Bad technology, poor economics, and incumbent stonewalling will prevent unbundling’s success. With all the hype in Europe around local loop unbundling, users have been forgotten and the benefits will be too little, too late, Forrester Research predicts. A new Report from Forrester Research B.V. (Nasdaq: FORR) outlines how firms must look instead to technologies like fixed wireless and fiber networks as well as improved market conditions to deliver lower prices and more choices.

On 10 November, 1999, the European Commission (EC) requested all member states to mandate local loop unbundling. “According to the EC and new telcos, unbundling will drive increased competition, resulting in greater choice, lower prices, new services for users, and the possibility to use one global provider for corporate users,” stated Lars Godell, analyst for European Corporate Technologies with Forrester Research B.V. “But the evidence shows that, to date, no country can point to successful unbundling implementation. In the US, only 0.22% of all loops have been unbundled three years after regulators mandated it. In Germany and Finland, the figure is also less than 1%.”

Forrester believes that unbundling has a bleak future in Europe. Telcos lack the incentive to act: incumbents because of competitive reasons and implementation costs, and new entrants because of the poor economics. Similarly, the manual order and fault handling interfaces cause capacity and quality problems — electronic OSS interfaces have yet to be introduced in Europe. The 100-year-old copper network can only support 2 Mbps, when 155 Mbps is increasingly required. Neither incumbents nor new entrants can guarantee the 99.5% uptime required in today’s competitive environment. As a result of all these problems, Forrester predicts that only 0.5% to 1% of all fixed lines will be unbundled by 2004 in Scandinavia, while 3% of the lines will be unbundled in Spain and Italy.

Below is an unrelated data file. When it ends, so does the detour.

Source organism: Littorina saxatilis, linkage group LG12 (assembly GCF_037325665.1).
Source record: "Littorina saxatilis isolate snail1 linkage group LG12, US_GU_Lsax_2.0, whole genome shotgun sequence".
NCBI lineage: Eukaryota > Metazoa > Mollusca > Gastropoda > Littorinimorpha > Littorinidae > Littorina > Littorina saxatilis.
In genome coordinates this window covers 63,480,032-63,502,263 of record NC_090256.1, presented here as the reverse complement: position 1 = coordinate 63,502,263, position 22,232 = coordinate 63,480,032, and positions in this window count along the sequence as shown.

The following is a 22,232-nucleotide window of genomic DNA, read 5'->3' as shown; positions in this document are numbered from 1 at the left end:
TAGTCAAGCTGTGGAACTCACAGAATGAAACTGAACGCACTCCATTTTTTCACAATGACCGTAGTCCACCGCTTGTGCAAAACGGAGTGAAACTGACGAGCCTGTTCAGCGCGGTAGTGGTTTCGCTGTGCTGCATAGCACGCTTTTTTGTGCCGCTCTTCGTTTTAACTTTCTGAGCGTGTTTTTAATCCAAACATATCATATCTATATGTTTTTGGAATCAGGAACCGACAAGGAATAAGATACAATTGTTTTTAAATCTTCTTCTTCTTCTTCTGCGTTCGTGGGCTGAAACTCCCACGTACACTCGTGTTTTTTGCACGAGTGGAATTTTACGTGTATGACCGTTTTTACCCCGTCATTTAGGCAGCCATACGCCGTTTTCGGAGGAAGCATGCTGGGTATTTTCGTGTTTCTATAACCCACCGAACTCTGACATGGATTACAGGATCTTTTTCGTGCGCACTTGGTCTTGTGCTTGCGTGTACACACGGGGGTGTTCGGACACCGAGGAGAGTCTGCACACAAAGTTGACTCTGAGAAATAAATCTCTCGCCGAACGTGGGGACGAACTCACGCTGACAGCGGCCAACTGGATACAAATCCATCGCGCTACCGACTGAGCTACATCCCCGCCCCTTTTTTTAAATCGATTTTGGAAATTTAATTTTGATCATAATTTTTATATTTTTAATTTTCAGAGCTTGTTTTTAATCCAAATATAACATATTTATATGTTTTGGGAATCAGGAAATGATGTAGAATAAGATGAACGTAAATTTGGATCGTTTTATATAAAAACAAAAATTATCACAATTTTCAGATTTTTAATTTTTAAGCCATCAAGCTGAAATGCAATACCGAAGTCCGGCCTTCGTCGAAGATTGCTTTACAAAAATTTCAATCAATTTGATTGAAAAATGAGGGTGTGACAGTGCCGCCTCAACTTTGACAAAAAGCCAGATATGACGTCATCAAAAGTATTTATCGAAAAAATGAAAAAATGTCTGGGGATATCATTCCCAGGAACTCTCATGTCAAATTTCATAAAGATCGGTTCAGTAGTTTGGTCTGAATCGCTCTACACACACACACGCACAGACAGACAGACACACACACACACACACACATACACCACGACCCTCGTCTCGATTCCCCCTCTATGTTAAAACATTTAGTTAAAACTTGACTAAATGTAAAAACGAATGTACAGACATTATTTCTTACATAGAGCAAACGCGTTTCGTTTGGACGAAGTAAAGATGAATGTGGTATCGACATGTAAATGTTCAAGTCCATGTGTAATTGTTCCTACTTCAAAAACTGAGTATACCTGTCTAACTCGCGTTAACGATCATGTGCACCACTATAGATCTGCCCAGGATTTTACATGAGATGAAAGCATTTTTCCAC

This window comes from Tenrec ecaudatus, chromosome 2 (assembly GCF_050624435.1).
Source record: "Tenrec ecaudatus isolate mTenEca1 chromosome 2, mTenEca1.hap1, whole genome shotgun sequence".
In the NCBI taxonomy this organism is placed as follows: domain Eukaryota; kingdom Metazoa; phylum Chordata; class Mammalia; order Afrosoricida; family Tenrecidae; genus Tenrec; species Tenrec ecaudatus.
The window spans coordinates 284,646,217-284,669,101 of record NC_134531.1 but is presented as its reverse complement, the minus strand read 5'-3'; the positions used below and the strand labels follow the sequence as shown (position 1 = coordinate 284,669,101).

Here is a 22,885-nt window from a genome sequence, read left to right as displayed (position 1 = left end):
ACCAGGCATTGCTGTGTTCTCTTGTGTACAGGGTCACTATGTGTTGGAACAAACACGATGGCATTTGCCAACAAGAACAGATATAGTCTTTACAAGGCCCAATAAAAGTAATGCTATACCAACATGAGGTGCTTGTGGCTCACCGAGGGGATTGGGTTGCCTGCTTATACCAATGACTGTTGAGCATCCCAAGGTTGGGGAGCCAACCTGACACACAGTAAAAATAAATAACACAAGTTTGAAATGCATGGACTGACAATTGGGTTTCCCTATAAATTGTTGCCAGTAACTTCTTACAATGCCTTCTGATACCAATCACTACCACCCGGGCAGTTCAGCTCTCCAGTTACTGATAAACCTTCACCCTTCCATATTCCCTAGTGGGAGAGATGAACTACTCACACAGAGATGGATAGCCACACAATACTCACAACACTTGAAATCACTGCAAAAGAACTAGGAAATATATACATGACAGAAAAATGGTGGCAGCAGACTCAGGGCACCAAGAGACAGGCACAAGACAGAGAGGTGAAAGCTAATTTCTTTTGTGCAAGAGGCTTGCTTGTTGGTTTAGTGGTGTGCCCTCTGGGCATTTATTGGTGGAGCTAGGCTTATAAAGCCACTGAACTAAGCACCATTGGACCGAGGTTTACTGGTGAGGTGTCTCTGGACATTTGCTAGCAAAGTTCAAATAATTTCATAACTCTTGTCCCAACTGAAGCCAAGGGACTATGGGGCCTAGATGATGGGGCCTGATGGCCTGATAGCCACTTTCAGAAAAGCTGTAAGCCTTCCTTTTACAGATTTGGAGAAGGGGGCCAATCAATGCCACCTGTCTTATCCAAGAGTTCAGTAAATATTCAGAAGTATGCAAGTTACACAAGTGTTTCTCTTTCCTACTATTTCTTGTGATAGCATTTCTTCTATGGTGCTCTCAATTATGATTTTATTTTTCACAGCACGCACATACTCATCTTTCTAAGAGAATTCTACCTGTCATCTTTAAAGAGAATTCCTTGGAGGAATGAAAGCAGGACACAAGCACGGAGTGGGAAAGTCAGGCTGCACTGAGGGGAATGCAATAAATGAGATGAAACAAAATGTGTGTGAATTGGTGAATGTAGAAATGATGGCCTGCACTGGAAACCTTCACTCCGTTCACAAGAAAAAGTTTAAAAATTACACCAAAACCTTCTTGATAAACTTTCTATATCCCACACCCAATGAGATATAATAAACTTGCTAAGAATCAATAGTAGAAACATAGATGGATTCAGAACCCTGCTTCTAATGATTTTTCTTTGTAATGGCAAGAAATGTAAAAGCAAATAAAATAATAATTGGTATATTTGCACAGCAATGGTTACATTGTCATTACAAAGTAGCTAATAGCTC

“Relief for IT directors is in sight; new technologies and competition will provide solutions,” explained Godell. “Falling fiber prices and increased availability will mean loops with more bandwidth and assurances of 99.999% uptime. Meanwhile, new fixed wireless technologies like local multipoint distribution system (LMDS) will deliver cost-efficient, reliable services. Satellite developments like very small aperture terminal (VSAT) will add to the bandwidth and integration relief.”

Forrester believes that market and other regulatory conditions will ease some of the pain for users. Despite recent improvements, Europe is still burdened with lack of choice and inflated prices for many telecom services. Deregulation has meant a dramatic increase in choice for telecom services; Deutsche Telekom now faces 170 competitors. EU prices for 2 Mbps leased line prices declined on average 21% from 1998 to 1999. Forrester expects 2 Mbps and 34 Mbps leased line prices to come down on average 50% or more in the next 12 to 18 months. Carrier pre-selection (CPS) and resale will push prices down further, and new switched broadband services will give users more power.

For the Report “Europe Moves Beyond Unbundling,” Forrester Research B.V. spoke with 40 corporate IT managers and 37 telcos, ISPs, regulators, equipment manufacturers, and industry experts.